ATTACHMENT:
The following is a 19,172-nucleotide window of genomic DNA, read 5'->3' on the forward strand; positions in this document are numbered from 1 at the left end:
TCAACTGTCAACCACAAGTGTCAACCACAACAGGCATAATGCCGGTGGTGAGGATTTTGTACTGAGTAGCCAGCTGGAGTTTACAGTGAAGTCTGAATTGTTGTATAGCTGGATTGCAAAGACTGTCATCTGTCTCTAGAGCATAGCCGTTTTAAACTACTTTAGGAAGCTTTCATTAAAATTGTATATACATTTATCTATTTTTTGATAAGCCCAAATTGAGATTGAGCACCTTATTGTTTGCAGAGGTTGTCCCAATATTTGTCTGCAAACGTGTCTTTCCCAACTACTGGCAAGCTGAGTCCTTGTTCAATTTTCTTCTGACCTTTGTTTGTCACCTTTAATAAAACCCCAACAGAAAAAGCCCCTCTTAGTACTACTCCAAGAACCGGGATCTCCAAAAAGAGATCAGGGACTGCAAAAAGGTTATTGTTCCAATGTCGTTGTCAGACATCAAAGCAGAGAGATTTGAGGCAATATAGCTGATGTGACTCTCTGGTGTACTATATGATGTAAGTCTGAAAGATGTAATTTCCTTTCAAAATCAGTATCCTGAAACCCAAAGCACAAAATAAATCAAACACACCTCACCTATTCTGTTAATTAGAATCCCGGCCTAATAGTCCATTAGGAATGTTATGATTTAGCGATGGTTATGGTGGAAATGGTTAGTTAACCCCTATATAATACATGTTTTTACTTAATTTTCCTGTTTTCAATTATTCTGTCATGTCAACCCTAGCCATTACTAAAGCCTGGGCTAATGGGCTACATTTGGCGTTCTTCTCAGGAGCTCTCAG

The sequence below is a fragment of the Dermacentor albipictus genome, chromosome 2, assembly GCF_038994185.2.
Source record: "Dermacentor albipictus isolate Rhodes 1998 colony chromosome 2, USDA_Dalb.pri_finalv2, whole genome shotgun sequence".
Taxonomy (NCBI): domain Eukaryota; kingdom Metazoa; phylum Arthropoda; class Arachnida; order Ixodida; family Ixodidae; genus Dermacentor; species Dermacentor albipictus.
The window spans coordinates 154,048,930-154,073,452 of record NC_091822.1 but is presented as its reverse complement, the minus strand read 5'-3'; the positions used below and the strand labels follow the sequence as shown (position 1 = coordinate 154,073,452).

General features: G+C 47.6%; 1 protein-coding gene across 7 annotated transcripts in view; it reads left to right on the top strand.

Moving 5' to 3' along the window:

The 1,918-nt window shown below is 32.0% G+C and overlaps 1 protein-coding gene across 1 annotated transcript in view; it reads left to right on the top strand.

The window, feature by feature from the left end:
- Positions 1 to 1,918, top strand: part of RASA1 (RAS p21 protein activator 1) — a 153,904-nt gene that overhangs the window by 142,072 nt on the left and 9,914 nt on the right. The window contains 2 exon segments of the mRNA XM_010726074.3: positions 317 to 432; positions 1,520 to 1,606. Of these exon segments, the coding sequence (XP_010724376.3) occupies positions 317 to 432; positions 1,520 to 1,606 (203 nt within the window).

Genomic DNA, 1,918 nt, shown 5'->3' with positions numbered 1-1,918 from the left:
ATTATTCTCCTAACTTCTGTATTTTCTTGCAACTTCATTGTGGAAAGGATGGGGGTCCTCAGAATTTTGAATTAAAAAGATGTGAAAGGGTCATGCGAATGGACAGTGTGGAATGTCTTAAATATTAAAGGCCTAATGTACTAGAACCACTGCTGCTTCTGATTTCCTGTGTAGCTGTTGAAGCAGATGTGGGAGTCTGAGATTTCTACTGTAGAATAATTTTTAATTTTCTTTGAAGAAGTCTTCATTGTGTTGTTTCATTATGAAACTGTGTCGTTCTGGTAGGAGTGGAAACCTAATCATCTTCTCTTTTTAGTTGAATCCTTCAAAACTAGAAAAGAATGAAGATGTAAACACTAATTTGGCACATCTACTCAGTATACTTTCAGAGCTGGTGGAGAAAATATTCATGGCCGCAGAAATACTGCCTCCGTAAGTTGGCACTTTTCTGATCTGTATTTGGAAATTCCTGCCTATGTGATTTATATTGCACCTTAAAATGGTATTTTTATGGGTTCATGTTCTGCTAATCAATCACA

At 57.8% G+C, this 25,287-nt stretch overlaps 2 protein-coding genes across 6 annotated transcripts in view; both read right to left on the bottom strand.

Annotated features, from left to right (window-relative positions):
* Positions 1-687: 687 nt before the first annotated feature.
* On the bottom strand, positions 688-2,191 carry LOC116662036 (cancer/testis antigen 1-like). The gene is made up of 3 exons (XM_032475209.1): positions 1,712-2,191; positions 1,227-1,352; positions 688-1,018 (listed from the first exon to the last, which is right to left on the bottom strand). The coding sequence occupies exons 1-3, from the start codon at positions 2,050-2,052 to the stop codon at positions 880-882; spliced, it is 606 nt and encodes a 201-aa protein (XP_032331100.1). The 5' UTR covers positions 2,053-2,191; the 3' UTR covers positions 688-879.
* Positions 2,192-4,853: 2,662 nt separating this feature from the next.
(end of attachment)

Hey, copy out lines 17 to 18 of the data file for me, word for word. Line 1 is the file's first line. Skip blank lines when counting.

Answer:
* On the bottom strand, positions 688-2,191 carry LOC116662036 (cancer/testis antigen 1-like). The gene is made up of 3 exons (XM_032475209.1): positions 1,712-2,191; positions 1,227-1,352; positions 688-1,018 (listed from the first exon to the last, which is right to left on the bottom strand). The coding sequence occupies exons 1-3, from the start codon at positions 2,050-2,052 to the stop codon at positions 880-882; spliced, it is 606 nt and encodes a 201-aa protein (XP_032331100.1). The 5' UTR covers positions 2,053-2,191; the 3' UTR covers positions 688-879.
* Positions 2,192-4,853: 2,662 nt separating this feature from the next.